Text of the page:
I/O virtualisation company Xsigo has released a new version of its I/O Director product, claiming a significant boost in performance.
The new Director offers 40 Gbps server connectivity, twice the performance of Xsigo's current fastest product and four times the performance of fibre channel over Ethernet offerings.
This represents a considerable shift for the company, which three months ago launched a card-free I/O virtualisation offering.
Jon Toor, Xsigo's VP of marketing said that the impetus for the launch had been the improvements in the Infiniband technology used by the company in its I/O virtualisation offering. "The faster-speed QDR Infiniband has been available on the market for about a year now, so our customers are using proven technnology," he said.
He said that there was a growing interest in I/O virtualisation as companies moved to projects that entailed virtualising I/O-intensive applications. "Enterprises are looking to virtualise Exchange, Sharepoint, Oracle now. Traditional I/O has been a bottlenecks, and that has hindered the development. We offer a way around that," he added.
Toor said that the company's I/O virtualisation technology had found favour at Vmware too. "Not only are we a part of the VM ecosystem but Vmware itself uses us."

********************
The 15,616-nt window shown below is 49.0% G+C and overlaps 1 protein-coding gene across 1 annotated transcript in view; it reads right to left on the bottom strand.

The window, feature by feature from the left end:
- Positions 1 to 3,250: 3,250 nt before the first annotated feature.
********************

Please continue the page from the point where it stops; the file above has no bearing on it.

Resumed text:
The company also sees a fit as more enterprises move to the cloud. "We scale to thousands of machines," said Toor. He pointed out that the technology would also help companies dealing with portability. "We offer the possibility of an interchangeable resource, allowing companies to seamless move to another resource. Previously, if you wanted to do this you'd have to make a sort of Xerox copy of your data centre"
The company has also released another product, the XMS 3.0, designed to meet the demands of this large-scale server management:
The new product offers a range of features, including user-defined I/O template allowing enterprises the ability to modify connectivuty on a a company's servers within seconds, the ability to view and manage connectivity on those thousands of servers from a single pane of glass and, the ability to manage those servers from the ubiquitous iPad.